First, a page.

Right of access to internal working documents? Must the names of employees be disclosed?
According to the Data Protection Agency, an insurance company was justified in not providing access to an internal working document as well as the names of the company’s employees to a former customer.
The GDPR states that a data subject can request the data controller for access to all personal data held by the controller about him or her. Certain information may, however, be exempt from the right to access data, for instance if a substantial private or public interest overrides the interests of the data subject. In this case, the Data Protection Agency had to decide whether an insurance company was obligated to provide a former customer access to, among other things, an internal working document drawn up by the insurance company.
The case concerned an insurance company that terminated a customer’s insurance cover. Prior to that, the insurance company had collected information on the former customer via the internet and through physical surveillance.
The former customer was not happy about the situation and requested the insurance company for access to all information registered about the customer. The former customer also wished for access to internal working documents, the names and job titles of the employees at the company who had been involved in the case, as well as the name of a medical consultant who had made an assessment of the former customer’s condition. At the same time, the former customer informed the insurance company that proceedings would be issued against it.
The insurance company handed out all data processed about the former customer. The insurance company did, however, refuse to provide access to the names of the employees and medical consultant. Likewise, it would not provide access to an internal working document containing legal assessments and correspondence between the insurance company and its lawyer. These exceptions caused the former customer to lodge a complaint with the Data Protection Agency.
Right of access does not cover all internal working documents
The Data Protection Agency stated that the names of the insurance company’s employees and the medical consultant did not constitute personal data on the former customer within the meaning of the data protection legislation. Consequently, the former customer’s right of access did not comprise such information.
As regards the internal working document, the insurance company argued that it contained personal data about the former customer but that this information had also been contained in other documents to which the former customer had been provided access. The document also contained legal assessments written by the insurance company, some of which composed as preparation for the legal proceedings announced by the former customer.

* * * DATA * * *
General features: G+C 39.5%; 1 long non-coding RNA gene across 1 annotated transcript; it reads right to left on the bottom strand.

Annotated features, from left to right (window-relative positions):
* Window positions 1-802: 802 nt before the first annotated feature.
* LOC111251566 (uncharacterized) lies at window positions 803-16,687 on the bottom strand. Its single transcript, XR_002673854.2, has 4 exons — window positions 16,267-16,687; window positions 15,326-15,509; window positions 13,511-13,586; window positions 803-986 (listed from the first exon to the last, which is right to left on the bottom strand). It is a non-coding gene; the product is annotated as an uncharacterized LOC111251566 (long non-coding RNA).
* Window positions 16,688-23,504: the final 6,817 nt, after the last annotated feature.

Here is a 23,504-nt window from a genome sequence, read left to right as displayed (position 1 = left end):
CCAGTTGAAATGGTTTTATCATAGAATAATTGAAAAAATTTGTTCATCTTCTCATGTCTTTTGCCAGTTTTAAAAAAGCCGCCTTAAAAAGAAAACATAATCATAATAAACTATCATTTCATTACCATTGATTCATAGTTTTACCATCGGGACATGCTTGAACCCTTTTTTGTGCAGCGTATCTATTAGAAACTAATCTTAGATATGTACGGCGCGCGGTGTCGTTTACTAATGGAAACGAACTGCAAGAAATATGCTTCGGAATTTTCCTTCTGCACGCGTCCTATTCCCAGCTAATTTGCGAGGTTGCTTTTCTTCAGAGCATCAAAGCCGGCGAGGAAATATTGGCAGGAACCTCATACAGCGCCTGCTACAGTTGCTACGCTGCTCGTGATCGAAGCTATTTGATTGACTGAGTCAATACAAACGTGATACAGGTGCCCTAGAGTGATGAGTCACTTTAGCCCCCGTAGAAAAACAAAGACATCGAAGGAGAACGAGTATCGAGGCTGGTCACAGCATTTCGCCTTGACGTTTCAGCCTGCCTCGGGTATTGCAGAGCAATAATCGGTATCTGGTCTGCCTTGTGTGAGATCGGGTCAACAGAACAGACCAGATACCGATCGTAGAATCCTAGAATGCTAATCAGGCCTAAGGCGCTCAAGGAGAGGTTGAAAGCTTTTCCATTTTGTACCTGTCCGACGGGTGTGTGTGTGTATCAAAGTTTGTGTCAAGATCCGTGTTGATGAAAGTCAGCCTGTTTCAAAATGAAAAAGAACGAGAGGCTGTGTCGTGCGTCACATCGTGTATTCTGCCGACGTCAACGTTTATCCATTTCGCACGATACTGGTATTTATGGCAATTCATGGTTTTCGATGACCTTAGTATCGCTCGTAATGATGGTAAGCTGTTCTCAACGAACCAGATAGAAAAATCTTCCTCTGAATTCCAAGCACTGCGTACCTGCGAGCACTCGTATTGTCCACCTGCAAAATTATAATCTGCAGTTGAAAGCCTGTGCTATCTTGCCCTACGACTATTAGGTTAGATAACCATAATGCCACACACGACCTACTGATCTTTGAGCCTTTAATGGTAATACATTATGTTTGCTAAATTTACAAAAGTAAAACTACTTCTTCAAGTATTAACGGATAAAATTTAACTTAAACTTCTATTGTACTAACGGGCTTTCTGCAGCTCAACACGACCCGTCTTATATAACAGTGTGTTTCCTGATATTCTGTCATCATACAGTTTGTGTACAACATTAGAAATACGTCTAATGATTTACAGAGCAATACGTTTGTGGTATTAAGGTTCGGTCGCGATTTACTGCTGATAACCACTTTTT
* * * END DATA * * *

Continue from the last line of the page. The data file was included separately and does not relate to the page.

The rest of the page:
The Data Protection Agency further stated that internal working documents containing, for example, a legal assessment of whether a data controller may expect a favourable outcome in ongoing or expected legal proceedings may be exempted from the right of access on grounds of the data controller’s private interests. The Data Protection Agency found that the internal document could be exempted from the right of access and attached weight to the fact that the former customer had already been provided access to all personal data held about him or her, which was contained in the working document, in other documents and that such material did not otherwise contain data covered by the right of access. The same applied to the correspondence between the insurance company and its lawyer.
On that basis, the Data Protection Agency found that the insurance company’s handling of the access request was in accordance with the rules on the right of access.
Norrbom Vinding notes
- that the decision of the Data Protection Agency shows that internal working documents as well as correspondence with lawyers may in most cases be exempt from the right of access to personal data.
The content of the above is not, and should not be a substitute for legal advice.
Ius Laboris recently received the prestigious Global Network of the Year award at The Lawyer European Awards 2023.
The long-awaited bill, which introduces a requirement for registration of working time for each individual employee and provides the opportunity to derogate from the 48-hour rule for certain employee groups, has been submitted to the Parliament. The effective date has been postponed to 1 July 2024.
In a new article, Ius Laboris takes a closer look at the issue of whether employers can monitor employees’ social media posts.
On the first Tuesday of October, the parliamentary year kicked off and, as usual, the Government announced its legislative programme for the parliamentary year 2023/2024.
The opportunities associated with AI are immense, but right now it is necessary to address a number of concerns about the use and potential of AI in the workplace.
In a recent judgment, the Supreme Court held that a retention bonus was not remuneration within the meaning of the Insolvency Act. The judgment is likely to have an impact on the question of whether retention bonuses are covered by section 17a of the Salaried Employees Act.